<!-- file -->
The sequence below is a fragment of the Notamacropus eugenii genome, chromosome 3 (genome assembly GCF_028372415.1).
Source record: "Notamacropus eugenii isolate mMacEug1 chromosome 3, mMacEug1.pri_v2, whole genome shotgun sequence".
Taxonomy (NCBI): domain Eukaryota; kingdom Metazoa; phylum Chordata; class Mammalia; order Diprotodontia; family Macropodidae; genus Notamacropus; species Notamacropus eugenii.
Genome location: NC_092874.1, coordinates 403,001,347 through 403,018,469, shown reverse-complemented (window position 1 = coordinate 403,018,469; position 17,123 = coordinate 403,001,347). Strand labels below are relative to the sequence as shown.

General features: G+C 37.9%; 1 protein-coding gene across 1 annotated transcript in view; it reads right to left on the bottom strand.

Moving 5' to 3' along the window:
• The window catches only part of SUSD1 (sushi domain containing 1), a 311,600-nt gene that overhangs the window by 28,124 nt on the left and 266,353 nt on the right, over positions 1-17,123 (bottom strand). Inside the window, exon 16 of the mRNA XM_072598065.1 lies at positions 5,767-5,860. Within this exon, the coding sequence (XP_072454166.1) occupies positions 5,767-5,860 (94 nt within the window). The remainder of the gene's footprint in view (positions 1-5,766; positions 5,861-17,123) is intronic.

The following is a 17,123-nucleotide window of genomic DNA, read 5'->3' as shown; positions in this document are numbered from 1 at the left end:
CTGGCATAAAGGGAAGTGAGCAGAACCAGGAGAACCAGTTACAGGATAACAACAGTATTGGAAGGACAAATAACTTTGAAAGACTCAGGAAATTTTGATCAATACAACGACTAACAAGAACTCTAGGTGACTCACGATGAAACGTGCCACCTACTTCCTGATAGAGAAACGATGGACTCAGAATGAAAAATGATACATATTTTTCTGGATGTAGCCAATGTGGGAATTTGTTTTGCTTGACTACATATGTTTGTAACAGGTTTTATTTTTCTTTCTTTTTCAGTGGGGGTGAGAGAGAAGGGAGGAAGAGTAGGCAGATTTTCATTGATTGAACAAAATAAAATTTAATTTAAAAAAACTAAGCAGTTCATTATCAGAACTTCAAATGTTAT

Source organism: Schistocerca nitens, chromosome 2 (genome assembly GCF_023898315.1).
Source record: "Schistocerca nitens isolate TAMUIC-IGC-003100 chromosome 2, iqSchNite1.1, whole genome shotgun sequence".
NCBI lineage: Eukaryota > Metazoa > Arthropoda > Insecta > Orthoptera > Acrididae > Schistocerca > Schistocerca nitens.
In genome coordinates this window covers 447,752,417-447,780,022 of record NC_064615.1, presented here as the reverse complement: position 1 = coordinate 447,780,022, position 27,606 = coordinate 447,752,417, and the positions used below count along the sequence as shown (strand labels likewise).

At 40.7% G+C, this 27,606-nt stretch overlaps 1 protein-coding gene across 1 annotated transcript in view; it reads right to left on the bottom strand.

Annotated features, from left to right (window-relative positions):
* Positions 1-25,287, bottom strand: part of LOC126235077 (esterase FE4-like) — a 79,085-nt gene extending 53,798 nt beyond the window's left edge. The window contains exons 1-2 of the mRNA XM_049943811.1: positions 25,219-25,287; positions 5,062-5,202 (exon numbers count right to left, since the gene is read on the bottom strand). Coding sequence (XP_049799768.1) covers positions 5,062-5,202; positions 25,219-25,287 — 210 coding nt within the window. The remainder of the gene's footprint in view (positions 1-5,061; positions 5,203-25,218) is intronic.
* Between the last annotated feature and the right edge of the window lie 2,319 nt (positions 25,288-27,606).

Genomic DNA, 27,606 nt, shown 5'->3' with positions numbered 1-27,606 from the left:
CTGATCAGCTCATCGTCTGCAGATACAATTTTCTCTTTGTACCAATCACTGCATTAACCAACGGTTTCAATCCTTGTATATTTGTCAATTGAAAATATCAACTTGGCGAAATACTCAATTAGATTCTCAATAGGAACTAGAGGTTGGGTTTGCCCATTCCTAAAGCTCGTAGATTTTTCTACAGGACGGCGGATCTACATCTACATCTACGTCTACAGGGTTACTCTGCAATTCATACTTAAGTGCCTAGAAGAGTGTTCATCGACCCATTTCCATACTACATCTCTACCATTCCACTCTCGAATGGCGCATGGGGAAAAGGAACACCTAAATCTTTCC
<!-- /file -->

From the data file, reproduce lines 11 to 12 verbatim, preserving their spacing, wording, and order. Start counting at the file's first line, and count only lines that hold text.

Source record: "Schistocerca nitens isolate TAMUIC-IGC-003100 chromosome 2, iqSchNite1.1, whole genome shotgun sequence".
NCBI lineage: Eukaryota > Metazoa > Arthropoda > Insecta > Orthoptera > Acrididae > Schistocerca > Schistocerca nitens.